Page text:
What is Repetition in Poetry
Repetition is a rhetoric device which includes repeating a sound, word, phrase, or line. Repetition can be classified into different types. Given below are some of these classifications.
Repetition of a Word
Anaphora: Repetition of a certain word or phrase at the beginning of several succeeding clauses or phrases.
“Five years have passed;
Five summers, with the length of
Five long winters! and again I hear these waters…”
– William Wordsworth,“Tintern Abbey”
Epiphora: Repetition of a certain word or phrase at the end of successive clauses
“If you did know to whom I gave the ring,
If you did know for whom I gave the ring
And would conceive for what I gave the ring
And how unwillingly I left the ring”
– William Shakespeare, “Merchant of Venice”
Polyptoton: Repetition of the words derived from the same root.
“The Greeks are strong, and skillful to their strength, Fierce to their skill, and to their fierceness valiant;”
– William Shakespeare, “Troilus and Cressida”
Anadiplosis: Repetition of the last word/phrase of one line as the first word of the next line.
“The frog was a prince
The prince was a brick
The brick was an egg
The egg was a bird.”
– Genesis, “Supper’s Ready”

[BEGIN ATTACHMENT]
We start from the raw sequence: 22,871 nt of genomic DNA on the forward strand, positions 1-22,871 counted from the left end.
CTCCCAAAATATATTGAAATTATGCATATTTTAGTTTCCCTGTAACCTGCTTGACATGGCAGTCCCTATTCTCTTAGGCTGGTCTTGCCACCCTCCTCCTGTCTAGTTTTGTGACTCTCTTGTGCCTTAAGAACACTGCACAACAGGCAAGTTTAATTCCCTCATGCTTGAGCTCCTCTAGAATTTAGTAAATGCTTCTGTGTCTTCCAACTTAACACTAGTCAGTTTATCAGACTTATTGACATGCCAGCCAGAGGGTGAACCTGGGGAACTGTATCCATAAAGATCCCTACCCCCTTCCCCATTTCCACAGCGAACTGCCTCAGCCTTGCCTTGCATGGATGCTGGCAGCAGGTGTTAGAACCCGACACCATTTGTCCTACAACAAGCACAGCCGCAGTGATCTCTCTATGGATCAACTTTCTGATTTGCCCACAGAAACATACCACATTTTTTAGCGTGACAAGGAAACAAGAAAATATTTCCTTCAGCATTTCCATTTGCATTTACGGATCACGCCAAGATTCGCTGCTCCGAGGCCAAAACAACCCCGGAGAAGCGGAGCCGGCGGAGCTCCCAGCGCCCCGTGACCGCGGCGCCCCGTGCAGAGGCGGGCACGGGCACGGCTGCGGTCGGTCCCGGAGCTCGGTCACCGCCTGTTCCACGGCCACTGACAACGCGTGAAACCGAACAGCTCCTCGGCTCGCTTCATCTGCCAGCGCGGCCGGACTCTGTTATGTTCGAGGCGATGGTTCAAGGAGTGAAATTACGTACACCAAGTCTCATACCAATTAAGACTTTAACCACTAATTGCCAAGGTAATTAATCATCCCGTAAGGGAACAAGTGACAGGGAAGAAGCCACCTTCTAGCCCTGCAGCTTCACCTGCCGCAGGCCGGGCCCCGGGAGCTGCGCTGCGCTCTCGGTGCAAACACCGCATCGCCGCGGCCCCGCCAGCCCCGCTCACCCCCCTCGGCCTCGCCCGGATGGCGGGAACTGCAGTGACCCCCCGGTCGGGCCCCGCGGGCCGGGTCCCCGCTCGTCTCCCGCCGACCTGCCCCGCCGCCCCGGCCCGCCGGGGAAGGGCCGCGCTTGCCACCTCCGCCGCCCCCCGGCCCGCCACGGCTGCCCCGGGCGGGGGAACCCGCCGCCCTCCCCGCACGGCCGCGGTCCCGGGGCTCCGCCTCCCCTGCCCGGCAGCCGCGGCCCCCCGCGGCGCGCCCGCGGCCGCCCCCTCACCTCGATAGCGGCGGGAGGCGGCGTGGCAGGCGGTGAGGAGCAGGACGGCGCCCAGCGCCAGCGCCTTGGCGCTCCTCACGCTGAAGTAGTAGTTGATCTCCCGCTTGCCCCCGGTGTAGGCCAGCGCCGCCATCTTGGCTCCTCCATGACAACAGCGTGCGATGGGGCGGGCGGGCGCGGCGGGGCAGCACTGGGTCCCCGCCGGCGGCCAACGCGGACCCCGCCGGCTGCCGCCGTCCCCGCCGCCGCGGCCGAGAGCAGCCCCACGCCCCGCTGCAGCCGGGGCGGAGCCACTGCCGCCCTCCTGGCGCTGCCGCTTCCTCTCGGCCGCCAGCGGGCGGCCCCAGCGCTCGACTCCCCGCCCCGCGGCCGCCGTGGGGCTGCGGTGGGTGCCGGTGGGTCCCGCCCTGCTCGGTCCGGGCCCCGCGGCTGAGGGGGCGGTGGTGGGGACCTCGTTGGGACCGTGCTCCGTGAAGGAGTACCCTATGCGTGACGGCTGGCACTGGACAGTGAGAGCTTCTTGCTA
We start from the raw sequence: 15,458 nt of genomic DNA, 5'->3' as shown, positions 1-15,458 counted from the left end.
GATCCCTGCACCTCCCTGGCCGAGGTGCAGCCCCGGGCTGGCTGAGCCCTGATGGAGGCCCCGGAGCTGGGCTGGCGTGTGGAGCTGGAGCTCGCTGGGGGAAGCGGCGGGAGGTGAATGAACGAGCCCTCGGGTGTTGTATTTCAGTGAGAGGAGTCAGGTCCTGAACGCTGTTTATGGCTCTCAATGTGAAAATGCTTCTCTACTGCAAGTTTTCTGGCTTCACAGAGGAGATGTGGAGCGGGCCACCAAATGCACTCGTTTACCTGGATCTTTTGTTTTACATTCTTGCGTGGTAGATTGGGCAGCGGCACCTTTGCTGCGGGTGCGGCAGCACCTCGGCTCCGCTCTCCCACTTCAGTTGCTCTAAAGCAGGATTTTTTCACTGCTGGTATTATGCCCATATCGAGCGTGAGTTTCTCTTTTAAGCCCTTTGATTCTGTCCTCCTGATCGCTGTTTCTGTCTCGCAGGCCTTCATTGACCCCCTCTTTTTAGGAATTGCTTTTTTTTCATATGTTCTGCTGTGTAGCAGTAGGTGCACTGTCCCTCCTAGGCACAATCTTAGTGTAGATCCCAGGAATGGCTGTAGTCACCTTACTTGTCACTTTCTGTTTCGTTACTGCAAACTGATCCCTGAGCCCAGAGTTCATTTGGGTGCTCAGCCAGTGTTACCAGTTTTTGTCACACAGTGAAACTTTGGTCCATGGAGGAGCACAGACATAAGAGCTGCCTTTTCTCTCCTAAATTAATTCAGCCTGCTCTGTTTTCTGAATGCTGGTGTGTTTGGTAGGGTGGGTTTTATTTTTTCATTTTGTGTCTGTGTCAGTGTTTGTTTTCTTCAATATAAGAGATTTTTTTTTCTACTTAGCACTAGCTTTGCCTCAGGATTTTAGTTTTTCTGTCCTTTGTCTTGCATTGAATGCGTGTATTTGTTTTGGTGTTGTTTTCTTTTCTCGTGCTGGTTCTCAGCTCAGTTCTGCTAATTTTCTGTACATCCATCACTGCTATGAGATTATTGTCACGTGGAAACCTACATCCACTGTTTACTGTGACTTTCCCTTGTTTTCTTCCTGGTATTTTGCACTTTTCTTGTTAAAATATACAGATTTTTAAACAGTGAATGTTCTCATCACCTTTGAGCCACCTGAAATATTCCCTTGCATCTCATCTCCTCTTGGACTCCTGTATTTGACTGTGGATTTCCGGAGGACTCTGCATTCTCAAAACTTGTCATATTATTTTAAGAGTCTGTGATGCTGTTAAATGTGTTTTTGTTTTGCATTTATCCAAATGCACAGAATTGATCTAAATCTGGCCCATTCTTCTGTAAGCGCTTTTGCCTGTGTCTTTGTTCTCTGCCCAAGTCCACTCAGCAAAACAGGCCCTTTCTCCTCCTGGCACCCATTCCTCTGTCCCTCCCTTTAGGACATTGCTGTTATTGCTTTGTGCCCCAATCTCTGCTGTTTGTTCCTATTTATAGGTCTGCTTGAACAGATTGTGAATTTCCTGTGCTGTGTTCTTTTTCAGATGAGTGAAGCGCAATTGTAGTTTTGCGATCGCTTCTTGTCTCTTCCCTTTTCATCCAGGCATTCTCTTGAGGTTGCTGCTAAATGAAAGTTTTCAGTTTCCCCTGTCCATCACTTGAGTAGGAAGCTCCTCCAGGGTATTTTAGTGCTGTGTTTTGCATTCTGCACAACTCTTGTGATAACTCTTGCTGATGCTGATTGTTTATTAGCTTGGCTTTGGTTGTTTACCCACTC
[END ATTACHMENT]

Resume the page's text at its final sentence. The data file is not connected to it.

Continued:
Repetition of a Sound
Assonance: Repetition of a vowel sound in adjacent or closely connected words
He felt desperate and restless.
Consonance: Repetition of consonant sounds in adjacent or closely connected words
All mammals named Sam are clammy.
Alliteration: Repetition of a consonant sound at the beginning of adjacent or closely connected words
But a better butter makes a batter better.
Why Do Poets use Repetition
Different poets use repetition for different purposes. Some of these functions of repetition include adding emphasis, setting a rhyme, and making a poem memorable.
Repetition has the power to make even a simple sentence sound like a dramatic one. When a certain word or phrase is repeated throughout the poem, the reader would notice it more easily and pay more attention. For example, let’s take an excerpt from Emily Dickinson’s “I’m nobody! Who are you?”
I’m nobody! Who are you?
Are you nobody too?
Then there’s a pair of us-don’t tell!
They’d banish us you know.
The poet uses the repetition of the word ‘nobody’ to stress on the point of main significance.
Repetition can enhance the beauty and musicality of a verse as well. Some poets use repetition to set the rhythm of the poem, in the absence of rhyme. For example,
Betty Botter bought some butter, but, she said, the butter’s bitter;
If I put it in my batter it will make my batter bitter,
But a bit of better butter will make my batter better.
Repetition can add emphasis to a poem; it can also add rhythm and musicality. However, too much repetition can make also make a poem seem a poem disjointed and repetitive. Thus, you should always be careful when using repetition in a poem.
“Gustave Dore Ancient Mariner Illustration” By Gustave Doré – Unknown (Public Domain) via